Most of the time, you only care about when a device gets connected, is connecting, or is disconnected. As there are a few things done for the connection process, it made sense to come up with the new "simple" states. All states are delivered via the DeviceStateListener. The StateEvent class that is passed in this listener contains the method isSimple() to make it easier to know if you should really care about the particular state being dispatched.

The above state flow hasn't changed from v2, other than the addition of the new "simple" states.

DeviceStateListener Changes

With the addition of the 3 new simple states (CONNECTED, DISCONNECTED, CONNECTING), there is a new option in BleDeviceConfig called defaultDeviceStates. This option allows you to specify the states that will make the DeviceStateListener fire. By default, those states are DISCONNECTED, CONNECTING, CONNECTED, UNBONDED, BONDING, and BONDED. If you want to listen for ALL state changes, then set defaultDeviceStates = BleDeviceState.VALUES();

Connection Changes

DeviceConnectionListener

Many overloaded connect() methods were removed. It was kind of overwhelming to see 15 different connect() methods. This has been paired down to 6 different connect() methods, depending on what you want to pass in for arguments. You can no longer pass in a DeviceStateListener, or ConnectionFailListener. Instead, we added a new interface for convenience purposes

This interface is tied to the new "simple" states introduced in v3. There is a single method which passes in a ConnectEvent instance. You then call wasSuccess() on this instance. If it reports true, then the device is connected, and ready to use.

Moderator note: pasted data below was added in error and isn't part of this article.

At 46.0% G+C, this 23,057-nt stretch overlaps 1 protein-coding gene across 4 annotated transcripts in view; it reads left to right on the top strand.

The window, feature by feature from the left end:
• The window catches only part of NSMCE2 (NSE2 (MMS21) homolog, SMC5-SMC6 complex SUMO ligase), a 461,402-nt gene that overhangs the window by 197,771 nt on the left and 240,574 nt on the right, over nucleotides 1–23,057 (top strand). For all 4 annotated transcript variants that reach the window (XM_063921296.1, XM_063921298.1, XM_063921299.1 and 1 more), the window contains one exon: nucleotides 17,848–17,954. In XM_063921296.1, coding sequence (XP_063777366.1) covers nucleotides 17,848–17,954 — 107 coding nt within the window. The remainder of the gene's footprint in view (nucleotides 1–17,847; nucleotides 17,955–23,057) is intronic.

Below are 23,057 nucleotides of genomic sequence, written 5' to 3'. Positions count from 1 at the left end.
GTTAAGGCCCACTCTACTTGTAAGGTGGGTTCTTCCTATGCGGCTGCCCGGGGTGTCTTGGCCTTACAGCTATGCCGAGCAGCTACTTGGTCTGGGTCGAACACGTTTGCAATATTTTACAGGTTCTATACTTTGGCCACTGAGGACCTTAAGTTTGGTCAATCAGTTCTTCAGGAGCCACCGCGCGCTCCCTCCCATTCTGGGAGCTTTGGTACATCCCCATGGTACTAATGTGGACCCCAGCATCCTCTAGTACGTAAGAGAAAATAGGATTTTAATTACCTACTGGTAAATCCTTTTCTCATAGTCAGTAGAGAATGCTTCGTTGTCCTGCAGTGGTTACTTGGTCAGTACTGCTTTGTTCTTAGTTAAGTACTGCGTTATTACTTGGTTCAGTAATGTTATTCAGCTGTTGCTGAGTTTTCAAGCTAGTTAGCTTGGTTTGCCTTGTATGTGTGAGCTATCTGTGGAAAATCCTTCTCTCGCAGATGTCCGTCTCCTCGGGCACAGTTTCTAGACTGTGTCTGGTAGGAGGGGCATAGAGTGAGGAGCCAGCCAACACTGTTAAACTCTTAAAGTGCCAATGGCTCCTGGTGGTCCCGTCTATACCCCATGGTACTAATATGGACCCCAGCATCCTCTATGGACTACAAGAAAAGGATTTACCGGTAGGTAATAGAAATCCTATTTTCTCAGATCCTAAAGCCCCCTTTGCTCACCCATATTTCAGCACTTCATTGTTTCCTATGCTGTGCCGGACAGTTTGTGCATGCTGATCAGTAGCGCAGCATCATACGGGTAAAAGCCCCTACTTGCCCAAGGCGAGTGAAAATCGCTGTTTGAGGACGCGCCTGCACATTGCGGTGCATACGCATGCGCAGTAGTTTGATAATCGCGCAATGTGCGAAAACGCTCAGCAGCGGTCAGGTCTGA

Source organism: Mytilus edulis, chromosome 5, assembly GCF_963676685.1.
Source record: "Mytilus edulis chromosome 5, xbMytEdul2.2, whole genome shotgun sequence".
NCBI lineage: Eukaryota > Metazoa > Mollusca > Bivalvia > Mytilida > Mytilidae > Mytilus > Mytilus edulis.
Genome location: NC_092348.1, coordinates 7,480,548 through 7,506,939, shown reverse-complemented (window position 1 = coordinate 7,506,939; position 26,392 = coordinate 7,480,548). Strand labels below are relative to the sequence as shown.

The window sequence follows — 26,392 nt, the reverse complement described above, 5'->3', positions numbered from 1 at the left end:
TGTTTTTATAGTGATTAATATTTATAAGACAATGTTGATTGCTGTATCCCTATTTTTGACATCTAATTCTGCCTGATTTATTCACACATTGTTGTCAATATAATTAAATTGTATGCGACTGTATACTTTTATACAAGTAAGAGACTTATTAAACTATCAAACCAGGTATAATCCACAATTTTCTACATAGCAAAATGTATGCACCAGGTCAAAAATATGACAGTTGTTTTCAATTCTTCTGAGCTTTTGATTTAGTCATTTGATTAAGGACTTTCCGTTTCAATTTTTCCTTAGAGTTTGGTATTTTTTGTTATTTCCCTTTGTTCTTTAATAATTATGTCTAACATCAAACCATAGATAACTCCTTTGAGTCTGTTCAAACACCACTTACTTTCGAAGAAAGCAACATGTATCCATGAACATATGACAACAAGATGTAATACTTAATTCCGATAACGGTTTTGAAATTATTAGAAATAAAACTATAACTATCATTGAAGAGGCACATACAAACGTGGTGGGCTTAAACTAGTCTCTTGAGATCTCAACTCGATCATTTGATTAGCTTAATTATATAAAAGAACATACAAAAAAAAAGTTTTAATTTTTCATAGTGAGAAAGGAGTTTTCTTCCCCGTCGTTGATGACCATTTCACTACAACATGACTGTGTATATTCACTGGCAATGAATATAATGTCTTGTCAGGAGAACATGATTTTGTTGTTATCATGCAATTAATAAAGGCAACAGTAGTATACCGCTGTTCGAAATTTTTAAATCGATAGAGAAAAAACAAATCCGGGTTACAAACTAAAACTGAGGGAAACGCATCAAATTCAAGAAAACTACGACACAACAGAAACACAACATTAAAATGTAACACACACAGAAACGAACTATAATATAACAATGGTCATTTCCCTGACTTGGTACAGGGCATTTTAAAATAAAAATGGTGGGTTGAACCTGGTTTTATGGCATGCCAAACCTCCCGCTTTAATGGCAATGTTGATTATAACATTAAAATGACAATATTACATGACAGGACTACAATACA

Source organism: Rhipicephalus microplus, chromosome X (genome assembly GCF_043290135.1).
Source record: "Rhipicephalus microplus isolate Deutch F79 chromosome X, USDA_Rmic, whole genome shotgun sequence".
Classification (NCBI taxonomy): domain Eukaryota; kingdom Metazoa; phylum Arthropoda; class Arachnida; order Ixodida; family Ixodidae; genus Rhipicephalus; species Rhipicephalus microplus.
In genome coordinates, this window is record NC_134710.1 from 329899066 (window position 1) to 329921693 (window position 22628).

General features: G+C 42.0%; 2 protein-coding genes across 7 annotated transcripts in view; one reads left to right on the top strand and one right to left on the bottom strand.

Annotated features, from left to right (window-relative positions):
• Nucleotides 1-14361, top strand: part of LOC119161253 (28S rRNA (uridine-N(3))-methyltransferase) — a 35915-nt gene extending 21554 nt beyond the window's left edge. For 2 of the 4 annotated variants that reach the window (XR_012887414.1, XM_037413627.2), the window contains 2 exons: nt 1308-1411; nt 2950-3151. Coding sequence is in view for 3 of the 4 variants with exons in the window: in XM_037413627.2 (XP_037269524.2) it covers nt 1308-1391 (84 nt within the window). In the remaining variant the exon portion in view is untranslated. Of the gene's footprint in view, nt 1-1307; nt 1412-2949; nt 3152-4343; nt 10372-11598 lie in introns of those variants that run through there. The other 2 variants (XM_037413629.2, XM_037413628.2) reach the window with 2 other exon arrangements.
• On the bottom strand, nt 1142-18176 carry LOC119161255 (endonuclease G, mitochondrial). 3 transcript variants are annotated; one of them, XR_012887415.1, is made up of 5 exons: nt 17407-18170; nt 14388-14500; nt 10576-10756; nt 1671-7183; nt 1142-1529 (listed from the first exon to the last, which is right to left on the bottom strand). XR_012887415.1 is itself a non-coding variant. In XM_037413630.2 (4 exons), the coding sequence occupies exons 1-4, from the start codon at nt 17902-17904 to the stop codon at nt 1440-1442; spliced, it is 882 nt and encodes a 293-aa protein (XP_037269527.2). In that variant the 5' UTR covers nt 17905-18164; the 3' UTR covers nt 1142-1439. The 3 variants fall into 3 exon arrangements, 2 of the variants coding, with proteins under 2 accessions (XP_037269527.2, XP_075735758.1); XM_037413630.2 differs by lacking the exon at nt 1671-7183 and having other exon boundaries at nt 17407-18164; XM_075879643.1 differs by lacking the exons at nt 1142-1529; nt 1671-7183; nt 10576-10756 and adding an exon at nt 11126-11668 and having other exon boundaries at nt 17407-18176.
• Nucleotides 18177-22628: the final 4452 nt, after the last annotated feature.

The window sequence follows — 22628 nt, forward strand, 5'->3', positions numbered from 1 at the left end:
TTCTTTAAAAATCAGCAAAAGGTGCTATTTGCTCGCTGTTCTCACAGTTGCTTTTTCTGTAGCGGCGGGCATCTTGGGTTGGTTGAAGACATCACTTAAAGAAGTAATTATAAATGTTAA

NOTE: This will also get called if the connect attempt failed. Because SweetBlue can be trying to reconnect for you, there is also the isRetrying() method available on the ConnectEvent instance, so you know if the device may get connected soon. You can also call the failEvent() method to see what the failure was.

NOTE2: This listener will ONLY get called when connecting to a device from a disconnected state (in other words, if you GET connected to a device, then it drops the connection, this listener will not be invoked).

Reconnection

This was another source of confusion, so we tried to make it more clear in v3.

The source of most confusion was the fact that there are 2 areas where reconnection can happen.

  1. When trying to connect to a device. On android sometimes, this just fails for whatever reason, and all thats needed is to try again. (ConnectionFailListener)
  2. When a device is connected, but loses its connection. (ReconnectFilter)

These 2 cases are now merged into a single interface.

ReconnectFilter

The ReconnectFilter is the base interface used. You do not need to manually implement this interface, as there are default implementations provided in SweetBlue to handle the majority of cases.

The interface has two methods to implement, each representing the 2 cases pointed out above.

  • onConnectFailed(ConnectFailEvent) - this is the case where the device failed to connect
  • onConnectionLost(ConnectionLostEvent) - this is the case where the device was connected, but lost its connection

DefaultReconnectFilter is an interface which extends ReconnectFilter, which implements most of the onConnectionLost logic for both BleDevice, and BleServer. You should never have to extend this class yourself.

BleDevice

DeviceReconnectFilter - base interface used for BleDevice, which extends DefaultReconnectFilter

DefaultDeviceReconnectFilter - default implementation of DeviceReconnectFilter

This class sets up the defaults as such:

  • Retry failed connections twice (for a total of 3 connection attempts)
  • Retry connecting lost connections
  • Short term reconnect runs a total of 5 seconds, with 1 second between each try
  • Long term reconnect runs a total of 5 minutes, with 5 seconds of delay between each try

BleServer

ServerReconnectFilter - base interface used for BleServer, which extends DefaultReconnectFilter

DefaultServerReconnectFilter - this is setup with the same default values as DefaultDeviceReconnectFilter